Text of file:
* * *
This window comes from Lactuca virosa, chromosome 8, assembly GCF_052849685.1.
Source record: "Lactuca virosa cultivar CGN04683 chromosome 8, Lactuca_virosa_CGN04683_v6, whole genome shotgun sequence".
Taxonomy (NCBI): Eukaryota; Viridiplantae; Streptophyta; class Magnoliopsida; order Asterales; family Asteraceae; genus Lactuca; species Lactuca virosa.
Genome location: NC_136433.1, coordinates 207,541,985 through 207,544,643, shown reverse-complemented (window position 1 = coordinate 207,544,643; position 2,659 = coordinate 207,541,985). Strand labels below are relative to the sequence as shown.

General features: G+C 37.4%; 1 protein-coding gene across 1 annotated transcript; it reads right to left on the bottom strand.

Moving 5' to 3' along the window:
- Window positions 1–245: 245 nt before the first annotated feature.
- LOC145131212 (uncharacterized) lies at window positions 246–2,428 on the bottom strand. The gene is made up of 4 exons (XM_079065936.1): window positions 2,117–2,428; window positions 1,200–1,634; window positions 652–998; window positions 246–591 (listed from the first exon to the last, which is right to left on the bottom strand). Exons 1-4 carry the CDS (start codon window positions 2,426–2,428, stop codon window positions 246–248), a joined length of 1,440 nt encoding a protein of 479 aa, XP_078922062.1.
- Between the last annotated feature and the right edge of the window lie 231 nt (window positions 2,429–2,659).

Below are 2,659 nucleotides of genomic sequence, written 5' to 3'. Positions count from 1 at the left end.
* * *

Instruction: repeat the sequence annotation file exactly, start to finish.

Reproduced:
This window comes from Lactuca virosa, chromosome 8, assembly GCF_052849685.1.
Source record: "Lactuca virosa cultivar CGN04683 chromosome 8, Lactuca_virosa_CGN04683_v6, whole genome shotgun sequence".
Taxonomy (NCBI): Eukaryota; Viridiplantae; Streptophyta; class Magnoliopsida; order Asterales; family Asteraceae; genus Lactuca; species Lactuca virosa.
Genome location: NC_136433.1, coordinates 207,541,985 through 207,544,643, shown reverse-complemented (window position 1 = coordinate 207,544,643; position 2,659 = coordinate 207,541,985). Strand labels below are relative to the sequence as shown.

General features: G+C 37.4%; 1 protein-coding gene across 1 annotated transcript; it reads right to left on the bottom strand.

Moving 5' to 3' along the window:
- Window positions 1–245: 245 nt before the first annotated feature.
- LOC145131212 (uncharacterized) lies at window positions 246–2,428 on the bottom strand. The gene is made up of 4 exons (XM_079065936.1): window positions 2,117–2,428; window positions 1,200–1,634; window positions 652–998; window positions 246–591 (listed from the first exon to the last, which is right to left on the bottom strand). Exons 1-4 carry the CDS (start codon window positions 2,426–2,428, stop codon window positions 246–248), a joined length of 1,440 nt encoding a protein of 479 aa, XP_078922062.1.
- Between the last annotated feature and the right edge of the window lie 231 nt (window positions 2,429–2,659).

Below are 2,659 nucleotides of genomic sequence, written 5' to 3'. Positions count from 1 at the left end.